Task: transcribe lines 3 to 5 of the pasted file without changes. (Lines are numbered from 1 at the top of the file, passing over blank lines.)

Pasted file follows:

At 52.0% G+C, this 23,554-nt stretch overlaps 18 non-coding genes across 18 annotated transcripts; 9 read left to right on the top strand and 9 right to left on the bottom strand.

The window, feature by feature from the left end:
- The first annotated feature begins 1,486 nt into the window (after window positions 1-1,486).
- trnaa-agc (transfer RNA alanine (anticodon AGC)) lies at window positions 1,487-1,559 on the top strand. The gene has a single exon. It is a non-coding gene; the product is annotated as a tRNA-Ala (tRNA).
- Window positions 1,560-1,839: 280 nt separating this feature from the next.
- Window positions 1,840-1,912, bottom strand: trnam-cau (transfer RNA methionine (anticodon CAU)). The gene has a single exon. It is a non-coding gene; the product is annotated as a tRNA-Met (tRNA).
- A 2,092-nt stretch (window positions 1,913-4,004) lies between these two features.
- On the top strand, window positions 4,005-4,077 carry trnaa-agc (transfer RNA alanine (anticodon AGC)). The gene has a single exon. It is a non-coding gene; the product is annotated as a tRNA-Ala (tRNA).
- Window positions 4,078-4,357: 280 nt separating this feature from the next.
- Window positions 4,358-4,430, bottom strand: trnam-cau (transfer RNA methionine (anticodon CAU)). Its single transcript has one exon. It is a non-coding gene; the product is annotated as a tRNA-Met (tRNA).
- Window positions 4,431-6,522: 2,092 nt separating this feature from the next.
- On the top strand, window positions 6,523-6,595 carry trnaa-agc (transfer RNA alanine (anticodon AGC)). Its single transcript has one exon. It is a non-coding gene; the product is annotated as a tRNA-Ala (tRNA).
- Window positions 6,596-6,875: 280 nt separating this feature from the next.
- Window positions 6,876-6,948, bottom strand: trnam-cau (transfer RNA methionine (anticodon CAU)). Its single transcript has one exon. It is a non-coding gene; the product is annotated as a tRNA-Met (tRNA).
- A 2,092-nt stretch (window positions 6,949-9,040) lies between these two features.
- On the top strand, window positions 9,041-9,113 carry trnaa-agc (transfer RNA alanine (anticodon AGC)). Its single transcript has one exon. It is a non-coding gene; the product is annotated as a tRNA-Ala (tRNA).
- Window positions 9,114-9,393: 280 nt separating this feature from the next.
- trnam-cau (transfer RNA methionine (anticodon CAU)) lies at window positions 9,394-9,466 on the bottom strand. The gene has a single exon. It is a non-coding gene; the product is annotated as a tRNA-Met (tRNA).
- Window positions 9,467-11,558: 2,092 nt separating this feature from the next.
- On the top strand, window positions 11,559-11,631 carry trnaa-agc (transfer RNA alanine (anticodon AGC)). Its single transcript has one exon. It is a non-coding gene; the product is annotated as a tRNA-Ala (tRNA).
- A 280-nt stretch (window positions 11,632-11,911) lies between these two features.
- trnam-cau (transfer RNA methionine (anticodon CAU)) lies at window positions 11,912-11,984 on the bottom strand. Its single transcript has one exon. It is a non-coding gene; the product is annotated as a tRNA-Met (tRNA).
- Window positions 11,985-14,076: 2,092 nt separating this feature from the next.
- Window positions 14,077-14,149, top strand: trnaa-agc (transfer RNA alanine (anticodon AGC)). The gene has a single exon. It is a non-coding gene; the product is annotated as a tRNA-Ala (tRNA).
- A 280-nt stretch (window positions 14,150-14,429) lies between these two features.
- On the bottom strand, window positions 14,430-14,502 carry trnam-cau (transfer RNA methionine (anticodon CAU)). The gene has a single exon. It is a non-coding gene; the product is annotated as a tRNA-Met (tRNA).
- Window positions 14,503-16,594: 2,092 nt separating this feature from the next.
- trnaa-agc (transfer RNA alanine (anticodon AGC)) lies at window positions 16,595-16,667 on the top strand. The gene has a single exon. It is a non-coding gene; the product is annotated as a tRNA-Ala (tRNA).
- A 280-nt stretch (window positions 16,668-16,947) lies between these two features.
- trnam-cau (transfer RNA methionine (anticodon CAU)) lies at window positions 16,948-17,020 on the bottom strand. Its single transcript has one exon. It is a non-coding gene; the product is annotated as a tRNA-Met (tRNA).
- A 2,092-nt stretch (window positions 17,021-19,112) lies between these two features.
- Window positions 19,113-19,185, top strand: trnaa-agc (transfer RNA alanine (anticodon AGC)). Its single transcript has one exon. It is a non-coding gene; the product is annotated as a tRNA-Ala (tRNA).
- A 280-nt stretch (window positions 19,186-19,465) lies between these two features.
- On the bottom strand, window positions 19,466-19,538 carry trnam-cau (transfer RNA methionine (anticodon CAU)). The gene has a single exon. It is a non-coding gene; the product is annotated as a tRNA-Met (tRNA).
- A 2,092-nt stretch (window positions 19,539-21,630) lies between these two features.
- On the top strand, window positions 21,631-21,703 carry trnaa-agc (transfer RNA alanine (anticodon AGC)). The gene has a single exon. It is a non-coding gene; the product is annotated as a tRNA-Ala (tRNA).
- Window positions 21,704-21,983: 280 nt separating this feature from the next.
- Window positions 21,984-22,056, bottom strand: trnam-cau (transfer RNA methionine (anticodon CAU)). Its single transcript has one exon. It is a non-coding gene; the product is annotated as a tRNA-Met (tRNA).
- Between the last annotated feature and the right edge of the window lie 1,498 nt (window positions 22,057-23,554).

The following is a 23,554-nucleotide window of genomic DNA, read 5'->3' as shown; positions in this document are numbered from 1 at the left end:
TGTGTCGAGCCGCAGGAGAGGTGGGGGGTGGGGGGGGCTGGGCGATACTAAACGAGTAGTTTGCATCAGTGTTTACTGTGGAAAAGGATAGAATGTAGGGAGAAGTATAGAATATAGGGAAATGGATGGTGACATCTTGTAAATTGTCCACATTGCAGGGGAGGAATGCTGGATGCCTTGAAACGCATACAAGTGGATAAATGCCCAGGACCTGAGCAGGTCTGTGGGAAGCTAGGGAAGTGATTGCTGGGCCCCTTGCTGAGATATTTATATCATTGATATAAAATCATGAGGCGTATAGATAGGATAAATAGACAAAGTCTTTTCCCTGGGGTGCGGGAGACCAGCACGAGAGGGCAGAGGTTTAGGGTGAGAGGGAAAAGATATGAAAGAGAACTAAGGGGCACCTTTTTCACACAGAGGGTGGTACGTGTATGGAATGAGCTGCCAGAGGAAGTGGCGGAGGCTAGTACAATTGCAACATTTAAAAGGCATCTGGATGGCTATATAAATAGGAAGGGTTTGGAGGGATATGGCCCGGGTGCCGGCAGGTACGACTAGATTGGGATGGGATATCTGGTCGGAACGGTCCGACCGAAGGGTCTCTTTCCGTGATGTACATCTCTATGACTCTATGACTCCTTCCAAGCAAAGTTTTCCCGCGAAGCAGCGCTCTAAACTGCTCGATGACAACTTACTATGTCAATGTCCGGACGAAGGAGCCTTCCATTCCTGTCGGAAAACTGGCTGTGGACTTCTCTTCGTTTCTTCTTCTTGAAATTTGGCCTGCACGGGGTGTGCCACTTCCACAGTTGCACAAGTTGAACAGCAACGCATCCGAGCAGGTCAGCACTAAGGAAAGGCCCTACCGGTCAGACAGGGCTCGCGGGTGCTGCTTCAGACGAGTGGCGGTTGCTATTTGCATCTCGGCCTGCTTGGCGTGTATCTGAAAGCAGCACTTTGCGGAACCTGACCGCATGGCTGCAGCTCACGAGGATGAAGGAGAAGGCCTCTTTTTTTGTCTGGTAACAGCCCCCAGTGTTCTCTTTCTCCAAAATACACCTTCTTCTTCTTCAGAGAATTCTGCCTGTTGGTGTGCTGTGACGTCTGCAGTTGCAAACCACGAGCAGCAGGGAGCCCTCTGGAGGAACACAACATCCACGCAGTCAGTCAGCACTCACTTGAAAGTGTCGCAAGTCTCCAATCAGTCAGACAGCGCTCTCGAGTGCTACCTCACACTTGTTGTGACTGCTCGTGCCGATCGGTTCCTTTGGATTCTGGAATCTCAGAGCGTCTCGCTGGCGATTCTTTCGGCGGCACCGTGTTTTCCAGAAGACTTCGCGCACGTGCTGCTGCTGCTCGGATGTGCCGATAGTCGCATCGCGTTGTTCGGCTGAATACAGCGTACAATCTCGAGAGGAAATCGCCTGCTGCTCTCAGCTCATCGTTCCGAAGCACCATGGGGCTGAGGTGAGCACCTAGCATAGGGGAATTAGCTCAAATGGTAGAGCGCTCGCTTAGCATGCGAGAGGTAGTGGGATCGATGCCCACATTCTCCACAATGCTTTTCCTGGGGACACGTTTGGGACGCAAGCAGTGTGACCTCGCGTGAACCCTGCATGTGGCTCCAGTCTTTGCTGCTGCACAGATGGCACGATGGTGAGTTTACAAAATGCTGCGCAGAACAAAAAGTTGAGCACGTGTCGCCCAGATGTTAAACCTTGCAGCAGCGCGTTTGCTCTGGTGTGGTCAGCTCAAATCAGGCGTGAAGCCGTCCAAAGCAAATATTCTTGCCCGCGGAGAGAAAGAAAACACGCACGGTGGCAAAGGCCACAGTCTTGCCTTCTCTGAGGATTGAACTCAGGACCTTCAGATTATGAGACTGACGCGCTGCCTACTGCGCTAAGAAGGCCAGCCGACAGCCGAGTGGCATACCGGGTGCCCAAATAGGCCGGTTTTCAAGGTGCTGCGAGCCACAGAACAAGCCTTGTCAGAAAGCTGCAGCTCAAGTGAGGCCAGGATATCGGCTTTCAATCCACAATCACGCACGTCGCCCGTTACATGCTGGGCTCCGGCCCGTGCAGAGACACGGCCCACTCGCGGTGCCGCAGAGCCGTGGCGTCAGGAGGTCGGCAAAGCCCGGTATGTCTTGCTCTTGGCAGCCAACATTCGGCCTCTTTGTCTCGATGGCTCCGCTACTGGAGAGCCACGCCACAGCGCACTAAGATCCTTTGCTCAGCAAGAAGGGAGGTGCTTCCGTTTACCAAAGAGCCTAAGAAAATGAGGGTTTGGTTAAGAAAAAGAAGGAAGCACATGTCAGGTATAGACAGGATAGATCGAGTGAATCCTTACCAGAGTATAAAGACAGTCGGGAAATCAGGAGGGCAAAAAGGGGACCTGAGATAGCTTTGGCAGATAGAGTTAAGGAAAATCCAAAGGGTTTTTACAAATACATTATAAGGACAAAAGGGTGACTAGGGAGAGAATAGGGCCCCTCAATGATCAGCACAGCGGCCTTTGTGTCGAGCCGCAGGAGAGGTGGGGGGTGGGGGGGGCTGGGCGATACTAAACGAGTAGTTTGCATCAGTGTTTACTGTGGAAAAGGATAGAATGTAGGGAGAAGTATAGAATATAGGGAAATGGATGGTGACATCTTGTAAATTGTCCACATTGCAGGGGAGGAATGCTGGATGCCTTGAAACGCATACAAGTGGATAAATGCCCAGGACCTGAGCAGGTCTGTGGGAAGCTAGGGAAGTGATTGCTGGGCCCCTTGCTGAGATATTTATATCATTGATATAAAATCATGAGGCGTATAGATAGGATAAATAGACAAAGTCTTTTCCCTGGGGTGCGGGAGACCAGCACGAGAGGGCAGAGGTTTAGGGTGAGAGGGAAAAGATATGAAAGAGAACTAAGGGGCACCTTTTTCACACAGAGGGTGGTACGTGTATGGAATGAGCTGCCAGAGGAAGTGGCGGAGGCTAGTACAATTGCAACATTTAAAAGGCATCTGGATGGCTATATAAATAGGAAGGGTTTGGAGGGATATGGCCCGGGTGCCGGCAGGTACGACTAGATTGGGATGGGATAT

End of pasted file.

- The first annotated feature begins 1,486 nt into the window (after window positions 1-1,486).
- trnaa-agc (transfer RNA alanine (anticodon AGC)) lies at window positions 1,487-1,559 on the top strand. The gene has a single exon. It is a non-coding gene; the product is annotated as a tRNA-Ala (tRNA).
- Window positions 1,560-1,839: 280 nt separating this feature from the next.